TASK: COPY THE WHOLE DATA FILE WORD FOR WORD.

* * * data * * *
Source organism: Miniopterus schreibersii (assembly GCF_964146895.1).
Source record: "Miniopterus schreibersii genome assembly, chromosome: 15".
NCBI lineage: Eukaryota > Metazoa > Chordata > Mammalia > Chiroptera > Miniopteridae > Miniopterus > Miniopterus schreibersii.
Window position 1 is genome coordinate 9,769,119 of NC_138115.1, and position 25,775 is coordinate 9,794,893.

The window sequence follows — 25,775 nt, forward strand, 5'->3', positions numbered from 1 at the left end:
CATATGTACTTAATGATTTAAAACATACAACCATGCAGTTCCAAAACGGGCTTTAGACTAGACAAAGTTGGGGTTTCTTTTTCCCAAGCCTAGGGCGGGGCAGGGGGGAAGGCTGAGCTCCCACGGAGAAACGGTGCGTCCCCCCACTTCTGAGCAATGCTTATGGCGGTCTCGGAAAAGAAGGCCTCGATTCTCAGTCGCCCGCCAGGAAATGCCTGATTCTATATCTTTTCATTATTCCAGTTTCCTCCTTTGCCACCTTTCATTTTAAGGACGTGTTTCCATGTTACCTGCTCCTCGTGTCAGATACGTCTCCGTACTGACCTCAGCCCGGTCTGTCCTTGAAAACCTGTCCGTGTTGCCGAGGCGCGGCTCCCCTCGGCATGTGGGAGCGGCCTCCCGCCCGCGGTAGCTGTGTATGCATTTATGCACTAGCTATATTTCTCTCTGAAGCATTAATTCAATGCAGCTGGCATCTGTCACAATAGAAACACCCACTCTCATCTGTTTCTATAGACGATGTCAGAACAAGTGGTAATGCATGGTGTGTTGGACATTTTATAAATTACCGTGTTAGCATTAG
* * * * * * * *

Source organism: Miniopterus schreibersii (assembly GCF_964146895.1).
Source record: "Miniopterus schreibersii genome assembly, chromosome: 15".
NCBI lineage: Eukaryota > Metazoa > Chordata > Mammalia > Chiroptera > Miniopteridae > Miniopterus > Miniopterus schreibersii.
Window position 1 is genome coordinate 9,769,119 of NC_138115.1, and position 25,775 is coordinate 9,794,893.

The window sequence follows — 25,775 nt, forward strand, 5'->3', positions numbered from 1 at the left end:
CATATGTACTTAATGATTTAAAACATACAACCATGCAGTTCCAAAACGGGCTTTAGACTAGACAAAGTTGGGGTTTCTTTTTCCCAAGCCTAGGGCGGGGCAGGGGGGAAGGCTGAGCTCCCACGGAGAAACGGTGCGTCCCCCCACTTCTGAGCAATGCTTATGGCGGTCTCGGAAAAGAAGGCCTCGATTCTCAGTCGCCCGCCAGGAAATGCCTGATTCTATATCTTTTCATTATTCCAGTTTCCTCCTTTGCCACCTTTCATTTTAAGGACGTGTTTCCATGTTACCTGCTCCTCGTGTCAGATACGTCTCCGTACTGACCTCAGCCCGGTCTGTCCTTGAAAACCTGTCCGTGTTGCCGAGGCGCGGCTCCCCTCGGCATGTGGGAGCGGCCTCCCGCCCGCGGTAGCTGTGTATGCATTTATGCACTAGCTATATTTCTCTCTGAAGCATTAATTCAATGCAGCTGGCATCTGTCACAATAGAAACACCCACTCTCATCTGTTTCTATAGACGATGTCAGAACAAGTGGTAATGCATGGTGTGTTGGACATTTTATAAATTACCGTGTTAGCATTAG